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Glycobiology is the study of the structure, biosynthesis and biology of glycans. All cells and many proteins are covered with a dense and complex array of covalently attached sugar chains (called oligosaccharides or glycans). Glycans play crucial roles in constructing complex multicellular organs and organisms, a process that requires interactions of cells with one another and with the surrounding extracellular matrix. Most classes of glycans are exposed on the surface of cellular and secreted macromolecules, and thus are in an optimal position to modulate or mediate a variety of events in cell-cell and cell-matrix interactions. They are also in a position to mediate interactions between organisms, e.g., between host and parasite. In addition, simple, rapidly turning-over protein-bound glycans are abundant in the nucleus and cytoplasm, where they serve as regulatory switches. While glycans affect most types of research in the department, some faculty have primary interests in glycobiology. Their research covers diverse biological systems, employing genetic, biochemical, and structural approaches to study the biological and disease roles of mammalian glycosylation using cell culture models, the mouse as a model organism, evolutionary relationships amongst primates, and physiological and genetic disorders in humans. Glycobiology is an integrative science, crossing all subfields of chemistry, biology, and medicine. Drs. Esko and Varki codirect the Glycobiology Research and Training Center at UCSD, which supports the Glycotechnology Core Resource, organizes an annual symposium that draws investigators from throughout the San Diego area and UC system, and organizes courses related to glycobiology. They coauthored and edited the first internationally recognized textbook in the field, Essentials of Glycobiology. This worldwide standard reference is the first open access textbook, presented in collaboration with the National Library of Medicine of the NIH. CMM faculty also direct the Programs of Excellence in Glycosciences of the National Heart, Lung, and Blood Institute, with the UCSD unit being the national coordinating hub for five others across the country.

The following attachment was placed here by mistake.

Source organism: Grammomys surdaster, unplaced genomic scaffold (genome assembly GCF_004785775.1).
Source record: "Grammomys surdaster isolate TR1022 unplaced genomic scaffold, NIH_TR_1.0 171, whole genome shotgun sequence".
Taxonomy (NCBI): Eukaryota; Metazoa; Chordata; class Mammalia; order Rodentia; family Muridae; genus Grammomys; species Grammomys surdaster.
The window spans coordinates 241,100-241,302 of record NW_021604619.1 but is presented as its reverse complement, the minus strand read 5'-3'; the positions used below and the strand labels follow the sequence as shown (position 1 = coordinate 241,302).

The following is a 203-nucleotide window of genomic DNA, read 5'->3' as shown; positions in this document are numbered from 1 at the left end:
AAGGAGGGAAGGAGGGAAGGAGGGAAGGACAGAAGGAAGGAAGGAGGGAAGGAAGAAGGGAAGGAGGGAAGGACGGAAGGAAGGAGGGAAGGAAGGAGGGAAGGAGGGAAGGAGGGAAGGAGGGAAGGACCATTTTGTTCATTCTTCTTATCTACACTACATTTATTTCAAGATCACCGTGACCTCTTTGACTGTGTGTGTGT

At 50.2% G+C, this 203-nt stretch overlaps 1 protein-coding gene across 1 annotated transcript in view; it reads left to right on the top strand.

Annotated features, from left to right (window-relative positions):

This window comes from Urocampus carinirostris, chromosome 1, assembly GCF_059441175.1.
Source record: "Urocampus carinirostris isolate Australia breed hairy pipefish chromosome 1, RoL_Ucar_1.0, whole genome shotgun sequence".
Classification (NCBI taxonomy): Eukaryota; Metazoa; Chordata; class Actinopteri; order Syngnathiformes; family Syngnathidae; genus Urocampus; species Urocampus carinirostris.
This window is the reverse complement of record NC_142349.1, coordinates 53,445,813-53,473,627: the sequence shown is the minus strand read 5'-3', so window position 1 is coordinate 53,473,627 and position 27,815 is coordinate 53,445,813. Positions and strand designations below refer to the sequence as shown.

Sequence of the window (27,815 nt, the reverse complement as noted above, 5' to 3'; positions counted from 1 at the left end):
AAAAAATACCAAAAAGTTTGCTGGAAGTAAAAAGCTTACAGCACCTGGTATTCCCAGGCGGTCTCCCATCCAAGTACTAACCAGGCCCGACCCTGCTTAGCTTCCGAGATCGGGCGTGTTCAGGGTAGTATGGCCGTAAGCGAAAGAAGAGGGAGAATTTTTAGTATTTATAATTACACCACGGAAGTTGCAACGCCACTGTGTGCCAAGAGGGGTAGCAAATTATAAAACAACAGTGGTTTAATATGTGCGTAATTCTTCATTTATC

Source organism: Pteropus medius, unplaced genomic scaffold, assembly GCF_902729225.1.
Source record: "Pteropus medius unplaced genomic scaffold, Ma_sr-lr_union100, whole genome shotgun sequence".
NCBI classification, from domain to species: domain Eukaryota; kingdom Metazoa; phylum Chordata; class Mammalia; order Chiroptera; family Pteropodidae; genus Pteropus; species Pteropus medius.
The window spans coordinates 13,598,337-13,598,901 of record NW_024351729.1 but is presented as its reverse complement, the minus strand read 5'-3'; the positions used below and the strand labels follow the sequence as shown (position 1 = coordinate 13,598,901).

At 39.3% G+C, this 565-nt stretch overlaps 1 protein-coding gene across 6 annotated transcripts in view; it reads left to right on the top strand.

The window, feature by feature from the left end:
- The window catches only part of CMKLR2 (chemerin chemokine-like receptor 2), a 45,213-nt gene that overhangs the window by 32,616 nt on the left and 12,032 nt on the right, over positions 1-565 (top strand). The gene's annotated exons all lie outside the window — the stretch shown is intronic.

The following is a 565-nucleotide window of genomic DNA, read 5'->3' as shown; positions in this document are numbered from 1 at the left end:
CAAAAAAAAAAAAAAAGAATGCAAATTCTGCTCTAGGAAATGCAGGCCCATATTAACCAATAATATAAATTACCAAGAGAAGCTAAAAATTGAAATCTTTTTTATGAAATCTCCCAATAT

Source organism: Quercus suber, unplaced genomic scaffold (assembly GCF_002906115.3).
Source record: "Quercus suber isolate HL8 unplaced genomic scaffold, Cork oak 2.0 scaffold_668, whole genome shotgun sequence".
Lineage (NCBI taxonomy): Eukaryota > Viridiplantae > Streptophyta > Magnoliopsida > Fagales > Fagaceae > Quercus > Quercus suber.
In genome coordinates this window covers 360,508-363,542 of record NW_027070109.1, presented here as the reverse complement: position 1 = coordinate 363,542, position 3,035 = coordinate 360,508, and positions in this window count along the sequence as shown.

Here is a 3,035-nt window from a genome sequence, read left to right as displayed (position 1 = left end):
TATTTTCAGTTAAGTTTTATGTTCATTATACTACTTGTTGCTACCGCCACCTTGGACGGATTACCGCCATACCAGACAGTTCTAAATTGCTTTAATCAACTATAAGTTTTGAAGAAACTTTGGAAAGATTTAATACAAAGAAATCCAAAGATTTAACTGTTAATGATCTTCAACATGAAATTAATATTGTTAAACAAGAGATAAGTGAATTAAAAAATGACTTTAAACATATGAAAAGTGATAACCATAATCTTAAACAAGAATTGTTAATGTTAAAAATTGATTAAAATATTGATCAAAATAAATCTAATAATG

Image: E. coli AB(5) toxin bound to Neu5Gc-2,3Gal-1,3GlcNAc (PDB ID 3DWQ). See Nature (2008) 456:648-652. Courtesy Ajit Varki.